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The Ushers

Tron Theatre, Glasgow
2 stars
History records the last few years of twentieth century Britain as a
flag-waving riot of unabashed optimism, where Brit-pop, boy-bands and
girl power gate-crashed the party side by side and good times trickled
down the class scale like never before. If the nineties were just the
sixties turned upside down, things aren’t quite so clear cut in the
Sheffield terrace where Simon Crowther’s play for the newly regrouped
Raindog theatre company is set.

This is where Craig Porter’s Jed has fled from 1996 Paisley for a new
life away from the mates he grew up with, and where he can acquire
himself an Amazonian girlfriend, a new set of bad habits and an
aspirational vocabulary to see him through. But the appearance of his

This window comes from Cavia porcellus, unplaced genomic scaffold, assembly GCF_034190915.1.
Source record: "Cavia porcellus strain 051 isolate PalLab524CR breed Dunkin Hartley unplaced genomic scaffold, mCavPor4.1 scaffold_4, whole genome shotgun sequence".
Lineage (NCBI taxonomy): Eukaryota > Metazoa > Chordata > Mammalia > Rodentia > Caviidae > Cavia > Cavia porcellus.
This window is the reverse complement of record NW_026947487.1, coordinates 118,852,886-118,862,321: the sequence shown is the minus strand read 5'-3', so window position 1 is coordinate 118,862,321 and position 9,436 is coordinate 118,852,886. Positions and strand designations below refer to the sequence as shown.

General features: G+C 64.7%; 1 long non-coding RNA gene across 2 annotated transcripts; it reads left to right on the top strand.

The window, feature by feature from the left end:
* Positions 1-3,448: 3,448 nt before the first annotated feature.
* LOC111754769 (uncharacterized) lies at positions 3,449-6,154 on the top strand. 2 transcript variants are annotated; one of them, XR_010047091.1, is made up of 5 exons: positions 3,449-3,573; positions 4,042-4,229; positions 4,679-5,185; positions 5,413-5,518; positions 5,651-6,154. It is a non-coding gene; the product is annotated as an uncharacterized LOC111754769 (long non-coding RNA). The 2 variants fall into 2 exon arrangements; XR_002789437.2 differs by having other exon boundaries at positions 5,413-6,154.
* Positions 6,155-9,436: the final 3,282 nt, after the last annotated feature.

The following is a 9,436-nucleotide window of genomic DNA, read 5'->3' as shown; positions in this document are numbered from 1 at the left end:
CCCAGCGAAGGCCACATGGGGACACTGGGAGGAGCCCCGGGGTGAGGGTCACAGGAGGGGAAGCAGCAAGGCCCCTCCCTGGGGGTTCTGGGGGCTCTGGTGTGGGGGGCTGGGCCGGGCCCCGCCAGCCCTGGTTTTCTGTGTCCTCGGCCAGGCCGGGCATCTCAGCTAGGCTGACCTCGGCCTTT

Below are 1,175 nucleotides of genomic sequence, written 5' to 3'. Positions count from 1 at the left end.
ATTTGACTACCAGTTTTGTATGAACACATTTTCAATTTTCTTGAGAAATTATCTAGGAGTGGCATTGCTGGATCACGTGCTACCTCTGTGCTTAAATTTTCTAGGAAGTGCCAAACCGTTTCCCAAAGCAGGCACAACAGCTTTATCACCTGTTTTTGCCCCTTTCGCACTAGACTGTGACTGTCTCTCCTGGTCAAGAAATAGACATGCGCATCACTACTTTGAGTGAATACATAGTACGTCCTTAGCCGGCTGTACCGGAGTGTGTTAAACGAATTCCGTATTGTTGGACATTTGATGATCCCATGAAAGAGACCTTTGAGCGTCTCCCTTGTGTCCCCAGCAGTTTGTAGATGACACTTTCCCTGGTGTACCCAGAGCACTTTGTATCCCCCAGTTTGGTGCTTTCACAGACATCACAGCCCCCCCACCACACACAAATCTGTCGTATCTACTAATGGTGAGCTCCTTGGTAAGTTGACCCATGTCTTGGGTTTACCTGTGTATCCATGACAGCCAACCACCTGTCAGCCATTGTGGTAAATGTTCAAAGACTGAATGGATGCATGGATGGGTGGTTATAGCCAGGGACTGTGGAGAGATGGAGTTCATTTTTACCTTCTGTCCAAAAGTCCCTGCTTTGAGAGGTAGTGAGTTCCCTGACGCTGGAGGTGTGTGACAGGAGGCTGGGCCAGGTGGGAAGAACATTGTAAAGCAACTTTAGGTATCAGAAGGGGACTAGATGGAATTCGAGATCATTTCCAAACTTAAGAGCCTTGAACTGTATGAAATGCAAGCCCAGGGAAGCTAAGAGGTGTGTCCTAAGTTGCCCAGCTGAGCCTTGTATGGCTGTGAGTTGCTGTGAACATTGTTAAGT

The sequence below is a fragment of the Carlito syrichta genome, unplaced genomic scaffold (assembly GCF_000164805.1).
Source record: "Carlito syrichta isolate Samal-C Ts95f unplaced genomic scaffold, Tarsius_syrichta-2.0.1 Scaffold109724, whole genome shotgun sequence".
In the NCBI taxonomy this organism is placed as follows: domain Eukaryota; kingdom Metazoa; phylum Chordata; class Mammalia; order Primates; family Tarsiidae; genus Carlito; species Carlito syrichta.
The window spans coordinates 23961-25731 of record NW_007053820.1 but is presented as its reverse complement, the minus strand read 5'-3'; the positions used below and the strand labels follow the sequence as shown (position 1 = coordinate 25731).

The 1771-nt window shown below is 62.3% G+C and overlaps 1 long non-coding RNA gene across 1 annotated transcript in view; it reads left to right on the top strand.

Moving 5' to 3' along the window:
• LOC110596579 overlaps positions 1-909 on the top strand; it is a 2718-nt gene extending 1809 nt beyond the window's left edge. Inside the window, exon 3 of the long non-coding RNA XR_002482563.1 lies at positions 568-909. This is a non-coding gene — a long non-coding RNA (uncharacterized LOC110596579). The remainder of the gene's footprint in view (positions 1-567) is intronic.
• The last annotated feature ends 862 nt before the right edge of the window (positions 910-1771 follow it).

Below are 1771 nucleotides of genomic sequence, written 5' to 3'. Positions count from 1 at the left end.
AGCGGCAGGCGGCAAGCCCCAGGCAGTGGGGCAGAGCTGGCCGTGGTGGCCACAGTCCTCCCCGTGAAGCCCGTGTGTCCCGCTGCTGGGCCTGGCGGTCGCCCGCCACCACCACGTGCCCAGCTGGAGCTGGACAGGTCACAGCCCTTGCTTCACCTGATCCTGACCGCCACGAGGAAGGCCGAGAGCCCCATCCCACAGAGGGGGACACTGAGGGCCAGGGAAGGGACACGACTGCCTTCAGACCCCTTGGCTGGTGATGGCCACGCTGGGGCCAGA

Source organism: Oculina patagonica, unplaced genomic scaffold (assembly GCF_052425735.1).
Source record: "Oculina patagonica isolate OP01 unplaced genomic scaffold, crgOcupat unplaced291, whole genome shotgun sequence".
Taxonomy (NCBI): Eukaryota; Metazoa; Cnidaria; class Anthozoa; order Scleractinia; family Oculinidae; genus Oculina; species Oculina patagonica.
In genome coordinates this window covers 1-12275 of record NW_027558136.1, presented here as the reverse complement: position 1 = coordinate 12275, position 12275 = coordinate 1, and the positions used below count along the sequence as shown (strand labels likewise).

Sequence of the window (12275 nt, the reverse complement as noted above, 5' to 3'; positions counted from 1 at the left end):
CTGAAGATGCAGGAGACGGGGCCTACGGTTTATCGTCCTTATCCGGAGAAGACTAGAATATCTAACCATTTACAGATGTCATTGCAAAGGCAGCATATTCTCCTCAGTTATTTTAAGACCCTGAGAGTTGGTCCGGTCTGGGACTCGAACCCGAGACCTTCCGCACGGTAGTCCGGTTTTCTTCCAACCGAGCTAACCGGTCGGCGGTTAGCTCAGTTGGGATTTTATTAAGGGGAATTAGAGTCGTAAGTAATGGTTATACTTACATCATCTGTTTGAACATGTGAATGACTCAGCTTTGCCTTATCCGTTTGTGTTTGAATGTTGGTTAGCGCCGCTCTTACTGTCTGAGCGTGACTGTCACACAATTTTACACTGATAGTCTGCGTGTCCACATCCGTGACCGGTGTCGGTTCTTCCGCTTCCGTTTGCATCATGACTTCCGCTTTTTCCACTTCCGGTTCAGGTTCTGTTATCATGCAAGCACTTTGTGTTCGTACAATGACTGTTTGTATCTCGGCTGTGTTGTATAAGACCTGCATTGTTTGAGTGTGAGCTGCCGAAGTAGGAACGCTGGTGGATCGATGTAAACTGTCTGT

best pal Skarloey the night before his sister’s wedding quickly
followed by sidekick Chubby and his new girl’s best friend Zoe throws
everything out of whack, as a stream of revelations threaten to change
things forever.

While Crowther seems to be attempting an in-yer-face sitcom that looks
back to an era that birthed Shameless, the mad-for-it quartet and
cartoon social realism now looks as old hat as the era of cocaine,
cigarettes and alcohol it depicts. While Stuart Davids’ production
contains some neat comic interplay, more speed and less haste would
lend things some much desired oomph. It’s also far too long for
something so slight, as if Crowther has tried to pack an entire TV mini
series into the play’s long two hours. Cutting a good half hour and a
couple of plot strands is what’s really required. At the moment the
1990s look duller than Jarvis Cocker’s brown corduroy jacket.

The Herald, January 20th 2011

ends

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